“Egghead: the team's cracked android, cruel and wayward and not above a bit of dissection.
“This story is about what happens when, taking the lead from Norman Osborn, and with a lack of established rules about some of the basics of how to live with powers, 'anything is permitted,' and young would-be heroes have to make it up as they go along,” Cornell continued. “As we'll see, the YAs did that very well, without ever realizing they had. Now they find themselves in a confrontational, then a mentoring role, meeting a dark mirror of themselves. As you might gather, with the above characters, karma and guilt and bad luck and malice all have their part to play. Can any of the new kids be saved, and do they want saving anyway? Or is the YA's way of doing things out of date now?”
Cornell is thrilled that his “Young Avengers Presents” collaborator Mark Brooks is the one bringing “Dark Reign: Young Avengers” to life. “I said on stage at the Dublin comics convention that Mark was an artist I really wanted to work with again, without a thought in my head that it would actually happen,” the writer said. “He's got those things I always love in artists: a flare for drama, for acting, for being able to finesse expressions on talking heads, so I can place silences and leave things unsaid like I would in television; the ability to do big pow pow pow action scenes; and a sense of humor and life about what he draws.”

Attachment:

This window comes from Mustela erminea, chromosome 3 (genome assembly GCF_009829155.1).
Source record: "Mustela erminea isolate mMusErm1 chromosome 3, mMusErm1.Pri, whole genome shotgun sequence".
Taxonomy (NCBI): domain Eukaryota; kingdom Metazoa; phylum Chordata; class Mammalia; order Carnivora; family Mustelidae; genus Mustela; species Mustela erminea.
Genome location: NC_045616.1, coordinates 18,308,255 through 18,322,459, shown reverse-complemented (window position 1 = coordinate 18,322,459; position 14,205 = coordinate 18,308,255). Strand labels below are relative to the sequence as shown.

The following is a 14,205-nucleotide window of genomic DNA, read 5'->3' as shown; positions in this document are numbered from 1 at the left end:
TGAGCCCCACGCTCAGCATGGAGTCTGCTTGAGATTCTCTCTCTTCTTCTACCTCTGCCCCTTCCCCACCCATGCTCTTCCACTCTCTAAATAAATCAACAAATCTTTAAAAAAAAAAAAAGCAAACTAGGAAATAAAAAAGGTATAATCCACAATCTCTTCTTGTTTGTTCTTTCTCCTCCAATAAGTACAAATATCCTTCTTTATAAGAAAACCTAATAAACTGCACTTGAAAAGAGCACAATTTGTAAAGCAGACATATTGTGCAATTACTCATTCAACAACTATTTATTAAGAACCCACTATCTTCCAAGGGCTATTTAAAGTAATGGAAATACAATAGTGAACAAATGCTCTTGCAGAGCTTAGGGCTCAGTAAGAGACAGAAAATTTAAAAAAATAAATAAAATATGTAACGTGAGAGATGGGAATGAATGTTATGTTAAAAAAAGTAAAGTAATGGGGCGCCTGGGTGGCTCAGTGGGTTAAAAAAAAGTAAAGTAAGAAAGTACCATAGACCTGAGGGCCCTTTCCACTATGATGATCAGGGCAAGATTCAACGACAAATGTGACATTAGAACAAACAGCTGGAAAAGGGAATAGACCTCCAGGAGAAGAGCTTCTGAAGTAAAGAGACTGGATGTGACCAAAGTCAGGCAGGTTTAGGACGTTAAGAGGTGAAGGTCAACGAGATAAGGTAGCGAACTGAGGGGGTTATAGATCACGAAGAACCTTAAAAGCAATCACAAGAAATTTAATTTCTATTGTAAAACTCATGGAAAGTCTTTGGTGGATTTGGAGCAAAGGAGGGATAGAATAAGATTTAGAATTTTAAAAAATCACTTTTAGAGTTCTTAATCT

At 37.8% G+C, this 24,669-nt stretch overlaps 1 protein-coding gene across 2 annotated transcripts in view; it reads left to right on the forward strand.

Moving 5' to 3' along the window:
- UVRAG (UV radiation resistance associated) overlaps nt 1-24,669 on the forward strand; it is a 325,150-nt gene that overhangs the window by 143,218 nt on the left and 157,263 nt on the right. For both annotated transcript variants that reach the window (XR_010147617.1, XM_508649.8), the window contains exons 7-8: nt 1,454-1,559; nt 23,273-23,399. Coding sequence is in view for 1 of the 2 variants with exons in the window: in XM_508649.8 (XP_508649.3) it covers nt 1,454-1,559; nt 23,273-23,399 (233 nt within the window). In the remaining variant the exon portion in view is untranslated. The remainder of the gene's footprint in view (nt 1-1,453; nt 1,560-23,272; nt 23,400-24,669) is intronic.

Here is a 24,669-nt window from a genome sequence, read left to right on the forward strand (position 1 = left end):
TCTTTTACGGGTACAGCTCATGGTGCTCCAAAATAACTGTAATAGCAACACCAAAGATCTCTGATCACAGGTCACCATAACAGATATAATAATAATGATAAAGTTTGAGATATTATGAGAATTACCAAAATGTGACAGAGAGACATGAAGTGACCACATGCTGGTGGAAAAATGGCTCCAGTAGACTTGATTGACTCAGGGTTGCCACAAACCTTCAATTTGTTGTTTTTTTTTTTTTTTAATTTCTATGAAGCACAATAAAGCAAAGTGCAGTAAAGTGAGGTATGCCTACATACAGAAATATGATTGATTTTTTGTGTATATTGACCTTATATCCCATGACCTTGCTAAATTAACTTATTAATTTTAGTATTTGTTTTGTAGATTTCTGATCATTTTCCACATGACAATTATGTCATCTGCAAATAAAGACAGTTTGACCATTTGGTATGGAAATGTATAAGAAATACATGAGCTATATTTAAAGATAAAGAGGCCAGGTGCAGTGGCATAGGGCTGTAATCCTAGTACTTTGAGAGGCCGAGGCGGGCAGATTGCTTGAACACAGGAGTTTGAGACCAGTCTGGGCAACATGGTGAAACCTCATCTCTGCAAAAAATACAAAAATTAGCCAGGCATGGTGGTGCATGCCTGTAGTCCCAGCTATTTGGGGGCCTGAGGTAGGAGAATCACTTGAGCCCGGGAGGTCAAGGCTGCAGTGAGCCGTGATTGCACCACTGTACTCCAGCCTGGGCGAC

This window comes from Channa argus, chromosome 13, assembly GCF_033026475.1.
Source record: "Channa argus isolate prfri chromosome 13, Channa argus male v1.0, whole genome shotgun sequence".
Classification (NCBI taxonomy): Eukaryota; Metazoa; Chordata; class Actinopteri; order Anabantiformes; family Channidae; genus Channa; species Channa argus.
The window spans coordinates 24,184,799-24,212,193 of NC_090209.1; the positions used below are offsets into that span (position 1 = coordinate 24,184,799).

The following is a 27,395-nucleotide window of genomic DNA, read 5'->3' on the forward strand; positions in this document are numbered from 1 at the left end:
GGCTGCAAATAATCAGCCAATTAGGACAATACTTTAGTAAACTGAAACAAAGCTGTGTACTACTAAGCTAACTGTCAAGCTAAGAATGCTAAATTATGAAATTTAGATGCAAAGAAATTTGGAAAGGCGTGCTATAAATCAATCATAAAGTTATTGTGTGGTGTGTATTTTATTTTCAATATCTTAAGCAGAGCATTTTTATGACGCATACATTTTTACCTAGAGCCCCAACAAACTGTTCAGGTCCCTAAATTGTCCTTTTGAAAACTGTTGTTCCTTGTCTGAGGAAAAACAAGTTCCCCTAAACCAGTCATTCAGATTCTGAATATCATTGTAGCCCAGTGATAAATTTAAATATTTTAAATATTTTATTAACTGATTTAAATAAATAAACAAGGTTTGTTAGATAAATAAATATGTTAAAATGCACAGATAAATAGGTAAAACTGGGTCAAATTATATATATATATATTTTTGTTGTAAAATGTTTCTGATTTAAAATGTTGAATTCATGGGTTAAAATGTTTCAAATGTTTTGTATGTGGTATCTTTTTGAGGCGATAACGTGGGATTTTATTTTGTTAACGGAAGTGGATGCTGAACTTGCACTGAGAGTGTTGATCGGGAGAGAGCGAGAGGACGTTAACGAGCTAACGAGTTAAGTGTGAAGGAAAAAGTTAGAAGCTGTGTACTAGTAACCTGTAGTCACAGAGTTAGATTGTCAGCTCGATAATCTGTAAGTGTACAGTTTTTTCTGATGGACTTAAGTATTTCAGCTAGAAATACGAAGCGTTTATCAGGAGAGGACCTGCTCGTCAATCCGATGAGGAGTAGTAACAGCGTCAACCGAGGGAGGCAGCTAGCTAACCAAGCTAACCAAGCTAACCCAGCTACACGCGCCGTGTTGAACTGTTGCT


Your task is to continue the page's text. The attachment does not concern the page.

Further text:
He's just begun writing “Dark Reign: Young Avengers” but Cornell is enjoying the assignment and like all good hero stories he plans on pushing his adolescent protagonists to their limits-- and beyond. He said, “It's very dark, very hard, and it's going to be interesting to keep the light of the YAs shining through it.”